Nast had a positive genius for designing these magazines to fit the tastes of their elite readers--and for shaping those readers' tastes as well. It was his ambition "to produce the most beautiful and tasteful creation it was possible to produce, and to make no error that could possibly be avoided," and to an impressive degree he succeeded. Vogue, the Nast magazine on which Seebohm properly concentrates, was much more than a fashion periodical. Its elegant, expensively produced pages contained the work of artists and photographers who were at the cutting edge of the avant garde. Behind Nast's stiff, shy demeanor lurked a mind with an instinctive grasp for what was best and most lasting in modernist art. Though Nast liked to shrug off his role with the comment that "I am merely a glorified bookkeeper," Seebohm persuades us that this tribute from one of his photographers is much closer to the truth:
"No other publisher has ever demonstrated a courage comparable to the late Cond,e Nast. Photography owes him an incalculable debt. In the early days of Vogue and Vanity Fair, it was he who persuaded Baron de Meyer and Commander Edward Steichen literally to create fashion photography. . . . Indeed, there is not one significant contemporary name in photography that has not appeared on the pages of the Nast magazines. And until the day of his death Mr. Nast remained creatively restless, always foreseeing inevitable change long before anybody else, always demanding--and getting--new results from old artists, always seeking out young talent and giving it rich and unpredictable opportunities."
The final decade of Nast's life was a difficult one, thanks to his decision to make a public issue of Cond,e Nast stock in the last giddy days of the big bull market. When it crashed, Nast crashed right along with it. To an extent that not even his most intimate associates seem to have realized, that decade was spent in a desperate effort to keep the magazines alive (though in 1935 he folded Vanity Fair) and to maintain, in his private life, an illusion of unruffled calm. When his estate was settled six years after his death, it was revealed that he had personal assets of $52,708,90, personal debts of $68,385.96--and business debts of more than $5 million. Seebohm writes:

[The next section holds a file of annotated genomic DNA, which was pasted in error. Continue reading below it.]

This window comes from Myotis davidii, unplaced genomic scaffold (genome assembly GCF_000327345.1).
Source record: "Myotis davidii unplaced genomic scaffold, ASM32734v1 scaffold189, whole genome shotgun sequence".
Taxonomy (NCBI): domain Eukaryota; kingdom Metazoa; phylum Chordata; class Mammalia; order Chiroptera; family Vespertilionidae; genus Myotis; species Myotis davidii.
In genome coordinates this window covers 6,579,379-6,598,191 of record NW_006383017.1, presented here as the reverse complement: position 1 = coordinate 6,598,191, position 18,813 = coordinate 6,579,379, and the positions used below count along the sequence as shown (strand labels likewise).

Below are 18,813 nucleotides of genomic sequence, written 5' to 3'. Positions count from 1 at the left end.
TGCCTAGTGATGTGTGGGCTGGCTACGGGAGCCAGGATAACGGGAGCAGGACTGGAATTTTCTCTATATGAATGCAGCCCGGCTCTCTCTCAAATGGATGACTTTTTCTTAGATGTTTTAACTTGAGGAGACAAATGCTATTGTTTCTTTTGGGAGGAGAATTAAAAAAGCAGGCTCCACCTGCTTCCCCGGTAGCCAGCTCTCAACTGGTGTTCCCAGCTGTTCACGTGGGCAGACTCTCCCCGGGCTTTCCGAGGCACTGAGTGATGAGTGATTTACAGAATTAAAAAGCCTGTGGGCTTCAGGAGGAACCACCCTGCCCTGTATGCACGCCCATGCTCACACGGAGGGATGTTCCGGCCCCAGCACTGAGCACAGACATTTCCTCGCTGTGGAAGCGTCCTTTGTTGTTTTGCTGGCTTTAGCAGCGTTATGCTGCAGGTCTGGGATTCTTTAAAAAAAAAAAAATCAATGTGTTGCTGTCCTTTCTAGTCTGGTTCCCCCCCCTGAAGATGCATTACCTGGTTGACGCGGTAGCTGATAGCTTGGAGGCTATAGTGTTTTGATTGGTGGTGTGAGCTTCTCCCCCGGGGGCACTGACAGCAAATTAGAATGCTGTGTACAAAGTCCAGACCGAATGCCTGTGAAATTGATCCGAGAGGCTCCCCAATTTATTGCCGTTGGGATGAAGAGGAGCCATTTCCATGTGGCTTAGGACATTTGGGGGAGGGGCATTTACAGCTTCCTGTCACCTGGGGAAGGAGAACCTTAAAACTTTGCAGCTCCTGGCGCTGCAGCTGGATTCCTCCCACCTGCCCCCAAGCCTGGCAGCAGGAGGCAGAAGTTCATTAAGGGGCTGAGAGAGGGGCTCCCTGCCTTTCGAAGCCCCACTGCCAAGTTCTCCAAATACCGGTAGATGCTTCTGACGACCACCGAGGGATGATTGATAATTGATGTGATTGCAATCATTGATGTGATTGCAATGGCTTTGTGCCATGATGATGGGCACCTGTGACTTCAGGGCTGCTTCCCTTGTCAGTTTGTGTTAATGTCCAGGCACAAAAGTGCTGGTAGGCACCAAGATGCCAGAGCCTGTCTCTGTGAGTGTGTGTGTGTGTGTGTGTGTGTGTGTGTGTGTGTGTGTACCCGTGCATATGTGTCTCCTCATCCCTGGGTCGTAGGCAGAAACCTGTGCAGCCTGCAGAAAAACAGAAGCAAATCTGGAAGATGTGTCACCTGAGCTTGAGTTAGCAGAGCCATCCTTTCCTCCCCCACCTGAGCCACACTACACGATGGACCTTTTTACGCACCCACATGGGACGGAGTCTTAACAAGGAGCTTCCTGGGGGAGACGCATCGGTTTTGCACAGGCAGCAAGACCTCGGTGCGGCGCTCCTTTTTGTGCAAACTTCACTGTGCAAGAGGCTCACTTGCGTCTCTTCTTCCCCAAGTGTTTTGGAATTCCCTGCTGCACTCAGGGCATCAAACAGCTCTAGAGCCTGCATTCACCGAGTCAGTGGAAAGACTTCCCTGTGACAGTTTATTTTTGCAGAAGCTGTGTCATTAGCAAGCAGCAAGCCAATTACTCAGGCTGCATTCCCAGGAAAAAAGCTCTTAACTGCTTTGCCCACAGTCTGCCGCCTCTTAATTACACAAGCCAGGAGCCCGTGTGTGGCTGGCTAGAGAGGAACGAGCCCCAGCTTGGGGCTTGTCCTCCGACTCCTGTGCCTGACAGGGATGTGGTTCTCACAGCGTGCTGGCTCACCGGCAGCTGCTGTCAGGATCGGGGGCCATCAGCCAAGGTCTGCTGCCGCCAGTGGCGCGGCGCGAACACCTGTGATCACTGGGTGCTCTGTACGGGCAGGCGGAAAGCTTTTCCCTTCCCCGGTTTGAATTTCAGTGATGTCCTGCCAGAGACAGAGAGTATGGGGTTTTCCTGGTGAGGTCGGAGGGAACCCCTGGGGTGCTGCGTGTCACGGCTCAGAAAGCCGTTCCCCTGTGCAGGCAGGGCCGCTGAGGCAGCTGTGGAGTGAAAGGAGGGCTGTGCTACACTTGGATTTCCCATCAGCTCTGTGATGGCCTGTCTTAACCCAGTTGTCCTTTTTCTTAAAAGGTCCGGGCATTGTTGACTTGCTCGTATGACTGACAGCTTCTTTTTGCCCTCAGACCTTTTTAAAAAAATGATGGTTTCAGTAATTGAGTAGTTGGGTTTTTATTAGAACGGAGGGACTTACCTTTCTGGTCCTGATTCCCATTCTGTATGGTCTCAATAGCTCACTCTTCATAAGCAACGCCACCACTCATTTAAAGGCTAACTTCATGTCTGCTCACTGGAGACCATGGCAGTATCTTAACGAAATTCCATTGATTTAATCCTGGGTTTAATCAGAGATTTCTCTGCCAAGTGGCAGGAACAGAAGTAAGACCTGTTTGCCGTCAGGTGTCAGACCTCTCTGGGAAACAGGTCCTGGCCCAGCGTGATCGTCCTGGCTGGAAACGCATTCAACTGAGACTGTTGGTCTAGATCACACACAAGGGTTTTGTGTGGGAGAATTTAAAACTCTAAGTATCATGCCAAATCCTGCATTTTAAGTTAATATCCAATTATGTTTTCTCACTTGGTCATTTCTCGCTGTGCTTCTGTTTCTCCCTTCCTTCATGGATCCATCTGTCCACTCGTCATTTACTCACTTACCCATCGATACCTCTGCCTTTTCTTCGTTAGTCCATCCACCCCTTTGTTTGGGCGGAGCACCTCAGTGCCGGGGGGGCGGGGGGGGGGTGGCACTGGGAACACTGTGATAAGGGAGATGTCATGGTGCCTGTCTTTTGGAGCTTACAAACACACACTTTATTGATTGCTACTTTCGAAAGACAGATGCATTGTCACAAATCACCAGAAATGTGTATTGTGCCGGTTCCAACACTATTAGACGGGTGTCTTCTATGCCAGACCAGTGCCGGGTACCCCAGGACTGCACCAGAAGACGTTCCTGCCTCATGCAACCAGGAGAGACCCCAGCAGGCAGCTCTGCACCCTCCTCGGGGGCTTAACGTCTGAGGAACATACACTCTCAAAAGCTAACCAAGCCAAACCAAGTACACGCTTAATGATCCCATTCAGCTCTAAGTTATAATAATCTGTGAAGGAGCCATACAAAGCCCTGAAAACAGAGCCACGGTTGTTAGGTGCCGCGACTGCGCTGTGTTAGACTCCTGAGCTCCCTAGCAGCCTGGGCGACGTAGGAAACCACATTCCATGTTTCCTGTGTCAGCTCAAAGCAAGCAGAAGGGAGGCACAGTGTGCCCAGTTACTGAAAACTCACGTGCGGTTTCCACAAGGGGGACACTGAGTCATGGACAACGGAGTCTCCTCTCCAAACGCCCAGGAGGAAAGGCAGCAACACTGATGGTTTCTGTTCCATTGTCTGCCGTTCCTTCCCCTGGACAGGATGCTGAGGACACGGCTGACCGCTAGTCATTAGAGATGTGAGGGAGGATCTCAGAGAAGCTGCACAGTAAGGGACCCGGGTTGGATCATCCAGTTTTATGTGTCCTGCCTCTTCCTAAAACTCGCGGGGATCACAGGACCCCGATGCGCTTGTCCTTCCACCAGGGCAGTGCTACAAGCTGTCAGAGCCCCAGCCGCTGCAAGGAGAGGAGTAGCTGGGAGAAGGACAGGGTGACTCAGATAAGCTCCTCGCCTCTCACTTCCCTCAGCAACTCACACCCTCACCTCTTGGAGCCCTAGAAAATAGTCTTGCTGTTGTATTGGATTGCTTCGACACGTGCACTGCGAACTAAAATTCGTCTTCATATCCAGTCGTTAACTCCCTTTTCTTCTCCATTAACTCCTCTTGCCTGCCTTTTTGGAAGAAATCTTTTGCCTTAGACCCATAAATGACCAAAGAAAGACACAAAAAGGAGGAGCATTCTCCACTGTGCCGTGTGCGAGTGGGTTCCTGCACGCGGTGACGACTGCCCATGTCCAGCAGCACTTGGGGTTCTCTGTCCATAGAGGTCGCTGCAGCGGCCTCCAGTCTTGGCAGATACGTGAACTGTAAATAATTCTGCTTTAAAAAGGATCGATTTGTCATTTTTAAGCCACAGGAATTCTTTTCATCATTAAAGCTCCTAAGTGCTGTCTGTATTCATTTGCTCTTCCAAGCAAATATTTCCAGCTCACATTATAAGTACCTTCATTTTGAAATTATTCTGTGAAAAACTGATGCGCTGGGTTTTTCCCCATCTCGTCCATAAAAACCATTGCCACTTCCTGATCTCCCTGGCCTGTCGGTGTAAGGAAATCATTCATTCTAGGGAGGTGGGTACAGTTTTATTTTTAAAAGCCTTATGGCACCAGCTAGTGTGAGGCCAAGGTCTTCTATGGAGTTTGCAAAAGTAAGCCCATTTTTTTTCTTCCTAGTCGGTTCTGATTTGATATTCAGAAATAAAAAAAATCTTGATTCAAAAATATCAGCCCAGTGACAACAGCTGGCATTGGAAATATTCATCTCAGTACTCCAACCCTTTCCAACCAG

"What the publisher must have suffered as he chatted lightly to Princess Nathalie Paley over a glass of champagne at one of his parties hardly bears thinking about. To live so long under the weight of such crushing debts while presenting to the world the face of prosperity would have tested the skills of Janus. What an American finale."
And what a sensitive, intelligent book Caroline Seebohm has fashioned from that life. Excepting a couple of brief and fruitless forays into the barren ground of psychobiography, she interprets Nast's life with a fine balance between reticence and speculation, distance and admiration. She writes with equal perception about fashion and journalism. Her prose is not unduly interesting, but it is always competent and clear. The Man Who Was Vogue is a particularly welcome and valuable biography, because it restores to his deserved reputation a figure who had lapsed into unwarranted neglect; Caroline Seebohm has done a fine piece of work. THE MAN WHO WAS VOGUE: The Life and Times of Conde Nast By Caroline Seebohm (Viking. 390 pp. $18.95)